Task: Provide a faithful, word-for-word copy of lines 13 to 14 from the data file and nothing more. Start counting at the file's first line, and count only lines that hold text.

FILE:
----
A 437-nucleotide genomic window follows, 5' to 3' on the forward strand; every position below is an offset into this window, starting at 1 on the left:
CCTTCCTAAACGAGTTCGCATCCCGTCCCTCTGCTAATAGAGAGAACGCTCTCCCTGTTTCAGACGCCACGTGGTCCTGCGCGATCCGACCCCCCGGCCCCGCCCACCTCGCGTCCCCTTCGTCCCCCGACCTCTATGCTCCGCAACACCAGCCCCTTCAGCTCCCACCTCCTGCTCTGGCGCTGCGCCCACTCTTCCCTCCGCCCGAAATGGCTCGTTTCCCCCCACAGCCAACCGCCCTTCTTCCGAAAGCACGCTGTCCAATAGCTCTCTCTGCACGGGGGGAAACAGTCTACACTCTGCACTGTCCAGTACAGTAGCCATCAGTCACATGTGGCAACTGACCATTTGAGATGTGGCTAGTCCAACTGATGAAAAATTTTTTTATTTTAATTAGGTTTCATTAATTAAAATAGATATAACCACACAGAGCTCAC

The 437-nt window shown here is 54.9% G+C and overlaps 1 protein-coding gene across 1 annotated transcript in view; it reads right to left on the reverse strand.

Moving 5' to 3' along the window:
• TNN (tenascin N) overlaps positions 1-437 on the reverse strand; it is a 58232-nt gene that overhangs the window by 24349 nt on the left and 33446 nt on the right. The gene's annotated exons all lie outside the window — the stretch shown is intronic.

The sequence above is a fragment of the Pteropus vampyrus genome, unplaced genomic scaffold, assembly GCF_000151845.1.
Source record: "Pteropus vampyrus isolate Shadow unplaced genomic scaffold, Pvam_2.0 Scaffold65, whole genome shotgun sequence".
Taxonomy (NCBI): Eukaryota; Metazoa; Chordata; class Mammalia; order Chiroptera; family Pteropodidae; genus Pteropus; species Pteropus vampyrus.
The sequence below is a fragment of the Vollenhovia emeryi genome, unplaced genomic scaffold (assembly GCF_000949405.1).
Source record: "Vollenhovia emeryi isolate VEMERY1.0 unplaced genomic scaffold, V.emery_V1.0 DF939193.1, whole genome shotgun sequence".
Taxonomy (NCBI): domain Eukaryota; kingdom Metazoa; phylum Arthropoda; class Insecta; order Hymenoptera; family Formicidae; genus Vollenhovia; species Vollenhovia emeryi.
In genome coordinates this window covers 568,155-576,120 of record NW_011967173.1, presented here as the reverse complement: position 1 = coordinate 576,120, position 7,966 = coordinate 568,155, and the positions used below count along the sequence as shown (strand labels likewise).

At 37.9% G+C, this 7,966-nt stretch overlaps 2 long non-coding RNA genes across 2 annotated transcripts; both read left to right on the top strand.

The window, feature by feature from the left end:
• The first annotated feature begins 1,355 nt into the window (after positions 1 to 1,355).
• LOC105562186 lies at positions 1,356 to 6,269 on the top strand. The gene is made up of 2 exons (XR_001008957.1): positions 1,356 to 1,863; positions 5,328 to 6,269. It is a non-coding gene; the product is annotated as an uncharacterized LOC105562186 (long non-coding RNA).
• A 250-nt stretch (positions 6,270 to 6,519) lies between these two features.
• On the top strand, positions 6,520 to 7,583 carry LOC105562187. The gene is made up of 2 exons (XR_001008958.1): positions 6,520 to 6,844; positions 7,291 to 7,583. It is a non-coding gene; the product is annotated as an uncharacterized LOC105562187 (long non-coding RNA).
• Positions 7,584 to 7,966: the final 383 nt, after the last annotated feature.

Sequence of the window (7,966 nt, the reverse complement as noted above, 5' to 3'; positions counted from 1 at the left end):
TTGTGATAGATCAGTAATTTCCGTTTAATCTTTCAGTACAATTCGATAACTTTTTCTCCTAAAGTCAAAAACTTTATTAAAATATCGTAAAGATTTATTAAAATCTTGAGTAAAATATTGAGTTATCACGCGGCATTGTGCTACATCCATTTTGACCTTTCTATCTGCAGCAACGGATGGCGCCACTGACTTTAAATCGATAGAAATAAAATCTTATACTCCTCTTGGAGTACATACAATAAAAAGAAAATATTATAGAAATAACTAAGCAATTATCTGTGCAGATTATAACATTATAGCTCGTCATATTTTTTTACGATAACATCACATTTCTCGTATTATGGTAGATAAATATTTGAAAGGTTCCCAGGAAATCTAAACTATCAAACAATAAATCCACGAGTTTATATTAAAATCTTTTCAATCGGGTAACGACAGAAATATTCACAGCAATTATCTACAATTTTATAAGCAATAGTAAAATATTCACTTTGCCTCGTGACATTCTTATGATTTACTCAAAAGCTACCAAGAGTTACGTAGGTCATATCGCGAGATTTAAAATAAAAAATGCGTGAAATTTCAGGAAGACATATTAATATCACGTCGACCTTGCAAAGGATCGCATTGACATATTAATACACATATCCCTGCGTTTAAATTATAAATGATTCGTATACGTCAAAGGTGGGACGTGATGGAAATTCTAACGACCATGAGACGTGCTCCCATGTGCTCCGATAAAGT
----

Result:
At 37.9% G+C, this 7,966-nt stretch overlaps 2 long non-coding RNA genes across 2 annotated transcripts; both read left to right on the top strand.

The window, feature by feature from the left end: